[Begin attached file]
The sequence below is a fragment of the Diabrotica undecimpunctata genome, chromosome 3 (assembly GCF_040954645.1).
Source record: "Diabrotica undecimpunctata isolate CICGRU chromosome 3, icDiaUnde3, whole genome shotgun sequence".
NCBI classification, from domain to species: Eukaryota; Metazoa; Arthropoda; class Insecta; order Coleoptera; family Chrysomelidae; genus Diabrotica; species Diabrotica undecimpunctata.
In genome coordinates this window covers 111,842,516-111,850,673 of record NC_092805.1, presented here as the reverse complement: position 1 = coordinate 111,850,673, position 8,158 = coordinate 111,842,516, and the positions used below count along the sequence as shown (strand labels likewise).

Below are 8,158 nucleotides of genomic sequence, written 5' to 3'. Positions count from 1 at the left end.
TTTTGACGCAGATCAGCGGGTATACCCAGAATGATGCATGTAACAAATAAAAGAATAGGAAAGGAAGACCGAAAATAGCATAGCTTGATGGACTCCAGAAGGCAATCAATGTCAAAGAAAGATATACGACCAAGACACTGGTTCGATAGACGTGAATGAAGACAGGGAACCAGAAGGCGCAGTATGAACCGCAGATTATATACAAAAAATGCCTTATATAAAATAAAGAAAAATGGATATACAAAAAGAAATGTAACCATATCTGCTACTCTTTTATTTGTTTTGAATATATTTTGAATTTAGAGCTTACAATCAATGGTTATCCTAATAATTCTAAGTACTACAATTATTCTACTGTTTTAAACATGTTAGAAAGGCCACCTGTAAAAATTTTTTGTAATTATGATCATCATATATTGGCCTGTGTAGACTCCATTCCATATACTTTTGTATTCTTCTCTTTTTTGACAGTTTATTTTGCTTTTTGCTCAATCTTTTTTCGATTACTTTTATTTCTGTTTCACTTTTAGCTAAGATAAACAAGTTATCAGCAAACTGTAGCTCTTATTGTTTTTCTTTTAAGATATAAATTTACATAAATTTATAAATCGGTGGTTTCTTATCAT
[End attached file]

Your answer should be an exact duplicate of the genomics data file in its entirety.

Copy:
The sequence below is a fragment of the Diabrotica undecimpunctata genome, chromosome 3 (assembly GCF_040954645.1).
Source record: "Diabrotica undecimpunctata isolate CICGRU chromosome 3, icDiaUnde3, whole genome shotgun sequence".
NCBI classification, from domain to species: Eukaryota; Metazoa; Arthropoda; class Insecta; order Coleoptera; family Chrysomelidae; genus Diabrotica; species Diabrotica undecimpunctata.
In genome coordinates this window covers 111,842,516-111,850,673 of record NC_092805.1, presented here as the reverse complement: position 1 = coordinate 111,850,673, position 8,158 = coordinate 111,842,516, and the positions used below count along the sequence as shown (strand labels likewise).

Below are 8,158 nucleotides of genomic sequence, written 5' to 3'. Positions count from 1 at the left end.
TTTTGACGCAGATCAGCGGGTATACCCAGAATGATGCATGTAACAAATAAAAGAATAGGAAAGGAAGACCGAAAATAGCATAGCTTGATGGACTCCAGAAGGCAATCAATGTCAAAGAAAGATATACGACCAAGACACTGGTTCGATAGACGTGAATGAAGACAGGGAACCAGAAGGCGCAGTATGAACCGCAGATTATATACAAAAAATGCCTTATATAAAATAAAGAAAAATGGATATACAAAAAGAAATGTAACCATATCTGCTACTCTTTTATTTGTTTTGAATATATTTTGAATTTAGAGCTTACAATCAATGGTTATCCTAATAATTCTAAGTACTACAATTATTCTACTGTTTTAAACATGTTAGAAAGGCCACCTGTAAAAATTTTTTGTAATTATGATCATCATATATTGGCCTGTGTAGACTCCATTCCATATACTTTTGTATTCTTCTCTTTTTTGACAGTTTATTTTGCTTTTTGCTCAATCTTTTTTCGATTACTTTTATTTCTGTTTCACTTTTAGCTAAGATAAACAAGTTATCAGCAAACTGTAGCTCTTATTGTTTTTCTTTTAAGATATAAATTTACATAAATTTATAAATCGGTGGTTTCTTATCAT